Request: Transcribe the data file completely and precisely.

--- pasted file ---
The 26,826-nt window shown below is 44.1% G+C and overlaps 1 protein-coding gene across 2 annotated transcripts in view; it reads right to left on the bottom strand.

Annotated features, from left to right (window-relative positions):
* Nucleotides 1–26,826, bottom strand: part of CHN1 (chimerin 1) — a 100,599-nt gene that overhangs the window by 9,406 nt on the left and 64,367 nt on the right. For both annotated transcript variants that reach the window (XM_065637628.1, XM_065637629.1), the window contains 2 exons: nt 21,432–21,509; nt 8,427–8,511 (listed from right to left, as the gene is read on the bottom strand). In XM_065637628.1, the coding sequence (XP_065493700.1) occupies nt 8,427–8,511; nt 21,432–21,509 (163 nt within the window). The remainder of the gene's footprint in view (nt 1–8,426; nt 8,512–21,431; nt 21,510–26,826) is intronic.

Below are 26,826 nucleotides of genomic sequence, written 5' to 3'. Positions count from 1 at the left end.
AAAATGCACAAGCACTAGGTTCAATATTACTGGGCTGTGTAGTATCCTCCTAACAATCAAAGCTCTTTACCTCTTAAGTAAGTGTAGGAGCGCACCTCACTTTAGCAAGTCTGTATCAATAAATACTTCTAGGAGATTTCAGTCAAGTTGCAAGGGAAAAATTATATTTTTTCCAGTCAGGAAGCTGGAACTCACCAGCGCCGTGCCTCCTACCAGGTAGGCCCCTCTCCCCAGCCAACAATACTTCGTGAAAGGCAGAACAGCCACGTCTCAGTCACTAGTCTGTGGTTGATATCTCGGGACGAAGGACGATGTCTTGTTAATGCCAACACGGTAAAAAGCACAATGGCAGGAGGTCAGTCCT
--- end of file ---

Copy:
The 26,826-nt window shown below is 44.1% G+C and overlaps 1 protein-coding gene across 2 annotated transcripts in view; it reads right to left on the bottom strand.

Annotated features, from left to right (window-relative positions):
* Nucleotides 1–26,826, bottom strand: part of CHN1 (chimerin 1) — a 100,599-nt gene that overhangs the window by 9,406 nt on the left and 64,367 nt on the right. For both annotated transcript variants that reach the window (XM_065637628.1, XM_065637629.1), the window contains 2 exons: nt 21,432–21,509; nt 8,427–8,511 (listed from right to left, as the gene is read on the bottom strand). In XM_065637628.1, the coding sequence (XP_065493700.1) occupies nt 8,427–8,511; nt 21,432–21,509 (163 nt within the window). The remainder of the gene's footprint in view (nt 1–8,426; nt 8,512–21,431; nt 21,510–26,826) is intronic.

Below are 26,826 nucleotides of genomic sequence, written 5' to 3'. Positions count from 1 at the left end.
AAAATGCACAAGCACTAGGTTCAATATTACTGGGCTGTGTAGTATCCTCCTAACAATCAAAGCTCTTTACCTCTTAAGTAAGTGTAGGAGCGCACCTCACTTTAGCAAGTCTGTATCAATAAATACTTCTAGGAGATTTCAGTCAAGTTGCAAGGGAAAAATTATATTTTTTCCAGTCAGGAAGCTGGAACTCACCAGCGCCGTGCCTCCTACCAGGTAGGCCCCTCTCCCCAGCCAACAATACTTCGTGAAAGGCAGAACAGCCACGTCTCAGTCACTAGTCTGTGGTTGATATCTCGGGACGAAGGACGATGTCTTGTTAATGCCAACACGGTAAAAAGCACAATGGCAGGAGGTCAGTCCT